The firm of Leigh & Co were producers of mineral waters in Salford from 1885. They were known to have used large numbers of different types of bottles made of amber glass, when most of their competition was using aqua glass bottles, if not ones made of stoneware. This would seem to have been an expensive marketing ploy, for amber glass bottles cost much more than the commoner aqua variety. The extra costs seem to have done the company no harm. They went on to become the biggest mineral water supplier in Salford .
The company owes it origin to Charles Henry Leigh who was born in 1854. He emigrated to South Africa in 1874 but had returned to England by 1880. Only two years went by before Charles started out in the lucrative mineral water business. His sister meanwhile had married William P Groves, a partner in Groves & Whitnall's Regent Road Brewery. This was apparently quite a useful partnership for Charles Leigh. In 1885 Leigh & Co was established to provide mineral waters for Groves & Whitnall's licensed houses. The mineral water manufactory was established on Oldfield Road , Salford and went under the grand title "Globe Works". The company also registered a trade mark of a globe. Maybe they were very forward looking and had hopes of great expansion. It can certainly be established that they did export mineral waters to distant places, like the well-known Manchester concern of Jewsbury & Brown. It is recorded that Leigh & Co exported mineral waters to Ladysmith in South Africa sometime before the Boer War.
Above: Charles Henry Leigh
In a short time, they became established as the biggest suppliers of waters in the district. This was in no small measure due to the success of the Regent Road Brewery, who were engaged in the business of buying up tied houses and smaller breweries. In 1888, Groves & Whitnall had 48 licensed houses. Ten years later, their empire had grown to 591 licensed properties, all needing a constant supply of Leigh & Co's products. Strange then that by the end of 1899, the name of Leigh & Co disappeared for ever. In that year, Groves & Whitnall was floated as a company. A decision had already been taken to fully incorporate Leigh & Co into the business. In fact little changed. Charles Leigh became a director of Groves & Whitnall Ltd but remained at Globe Works on Oldfield Road in his capacity as manager. One big change was in the supply of new bottles. From 1899, all new bottle orders were made in the name of "Groves & Whitnall LTD" but the familiar and expensive amber glass continued to be ordered.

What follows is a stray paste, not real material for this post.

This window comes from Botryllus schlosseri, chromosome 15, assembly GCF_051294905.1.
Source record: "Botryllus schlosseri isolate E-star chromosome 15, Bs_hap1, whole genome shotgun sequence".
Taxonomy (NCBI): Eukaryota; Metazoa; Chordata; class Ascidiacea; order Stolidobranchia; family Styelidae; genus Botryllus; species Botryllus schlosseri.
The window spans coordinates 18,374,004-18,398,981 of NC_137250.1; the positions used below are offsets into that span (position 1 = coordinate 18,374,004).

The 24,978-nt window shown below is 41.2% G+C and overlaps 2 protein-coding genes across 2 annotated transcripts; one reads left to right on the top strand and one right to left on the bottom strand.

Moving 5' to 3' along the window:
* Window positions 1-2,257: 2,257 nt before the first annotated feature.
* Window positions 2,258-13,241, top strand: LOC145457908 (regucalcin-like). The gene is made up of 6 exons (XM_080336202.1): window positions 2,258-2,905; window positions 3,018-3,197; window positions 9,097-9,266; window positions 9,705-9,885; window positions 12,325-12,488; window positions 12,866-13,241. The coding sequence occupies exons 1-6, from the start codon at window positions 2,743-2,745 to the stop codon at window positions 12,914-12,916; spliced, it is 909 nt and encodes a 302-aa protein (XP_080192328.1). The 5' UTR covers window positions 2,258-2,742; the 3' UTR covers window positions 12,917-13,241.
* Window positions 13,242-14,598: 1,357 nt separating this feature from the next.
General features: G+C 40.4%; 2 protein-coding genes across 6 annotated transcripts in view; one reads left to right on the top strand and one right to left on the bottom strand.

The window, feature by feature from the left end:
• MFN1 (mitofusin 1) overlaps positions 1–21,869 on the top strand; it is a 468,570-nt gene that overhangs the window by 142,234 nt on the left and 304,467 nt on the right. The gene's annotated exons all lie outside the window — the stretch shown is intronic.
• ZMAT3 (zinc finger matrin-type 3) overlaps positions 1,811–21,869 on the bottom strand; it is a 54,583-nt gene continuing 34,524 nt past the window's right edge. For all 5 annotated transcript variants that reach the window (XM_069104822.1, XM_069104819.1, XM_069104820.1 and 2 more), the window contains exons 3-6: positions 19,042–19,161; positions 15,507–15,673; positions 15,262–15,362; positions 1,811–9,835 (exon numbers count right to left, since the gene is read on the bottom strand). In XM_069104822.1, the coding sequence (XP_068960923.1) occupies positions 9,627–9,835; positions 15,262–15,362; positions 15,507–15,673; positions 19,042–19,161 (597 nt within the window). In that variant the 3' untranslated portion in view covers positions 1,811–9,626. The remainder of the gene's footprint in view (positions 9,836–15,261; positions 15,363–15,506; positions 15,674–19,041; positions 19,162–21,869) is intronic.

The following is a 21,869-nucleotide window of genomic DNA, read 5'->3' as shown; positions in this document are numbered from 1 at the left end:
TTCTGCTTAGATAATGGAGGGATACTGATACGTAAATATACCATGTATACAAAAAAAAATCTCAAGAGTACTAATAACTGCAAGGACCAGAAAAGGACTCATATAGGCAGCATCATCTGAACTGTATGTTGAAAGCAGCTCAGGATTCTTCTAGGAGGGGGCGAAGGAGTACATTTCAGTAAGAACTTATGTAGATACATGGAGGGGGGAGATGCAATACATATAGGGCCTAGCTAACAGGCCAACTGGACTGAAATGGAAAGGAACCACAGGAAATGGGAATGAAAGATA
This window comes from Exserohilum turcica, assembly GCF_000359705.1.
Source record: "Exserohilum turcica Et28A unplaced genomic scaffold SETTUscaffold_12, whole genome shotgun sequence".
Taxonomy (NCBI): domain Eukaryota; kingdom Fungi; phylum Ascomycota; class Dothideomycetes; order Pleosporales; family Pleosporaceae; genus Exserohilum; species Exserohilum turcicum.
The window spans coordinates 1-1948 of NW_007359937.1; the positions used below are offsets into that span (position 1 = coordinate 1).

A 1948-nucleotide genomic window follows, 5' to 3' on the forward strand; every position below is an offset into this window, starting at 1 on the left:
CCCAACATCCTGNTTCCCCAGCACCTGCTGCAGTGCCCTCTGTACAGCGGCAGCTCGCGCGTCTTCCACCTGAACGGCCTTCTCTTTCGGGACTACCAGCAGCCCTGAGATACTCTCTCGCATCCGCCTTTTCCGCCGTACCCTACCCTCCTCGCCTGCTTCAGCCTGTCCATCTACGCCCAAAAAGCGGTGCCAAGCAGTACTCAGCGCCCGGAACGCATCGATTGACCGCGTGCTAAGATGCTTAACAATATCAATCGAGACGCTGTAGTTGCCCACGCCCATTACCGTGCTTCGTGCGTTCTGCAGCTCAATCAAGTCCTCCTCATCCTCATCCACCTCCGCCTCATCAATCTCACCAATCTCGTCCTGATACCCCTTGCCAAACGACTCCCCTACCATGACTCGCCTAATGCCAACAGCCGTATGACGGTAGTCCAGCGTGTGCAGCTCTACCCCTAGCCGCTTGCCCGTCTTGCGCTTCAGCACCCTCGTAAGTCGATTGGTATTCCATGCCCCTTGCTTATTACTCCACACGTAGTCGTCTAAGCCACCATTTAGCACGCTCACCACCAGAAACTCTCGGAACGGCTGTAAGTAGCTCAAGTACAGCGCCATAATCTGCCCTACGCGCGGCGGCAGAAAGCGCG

Above: A Leigh Mineral Water Bottle (Circa 1885)
In 1900, Groves & Whitnall Ltd took over Cronshaw Alexandra Brewery, whose trade mark had been a hand holding an arrow. In the same year, Globe Works on Oldfield Lane was closed down. For many years afterwards, the buildings there served as stables for Groves & Whitnall's horses. This did not mean the end of mineral water manufacturing; it was simply a case of the company moving on. From a directory entry for 1902, it can be established that the new Globe Works was situated at No.1 Calder Street , Salford . The manager in that year was still Charles Henry Leigh but in that year he resigned his directorship of Groves & Whitnall. He was persuaded to rejoin them in 1913 and died in office on the 11th March 1925.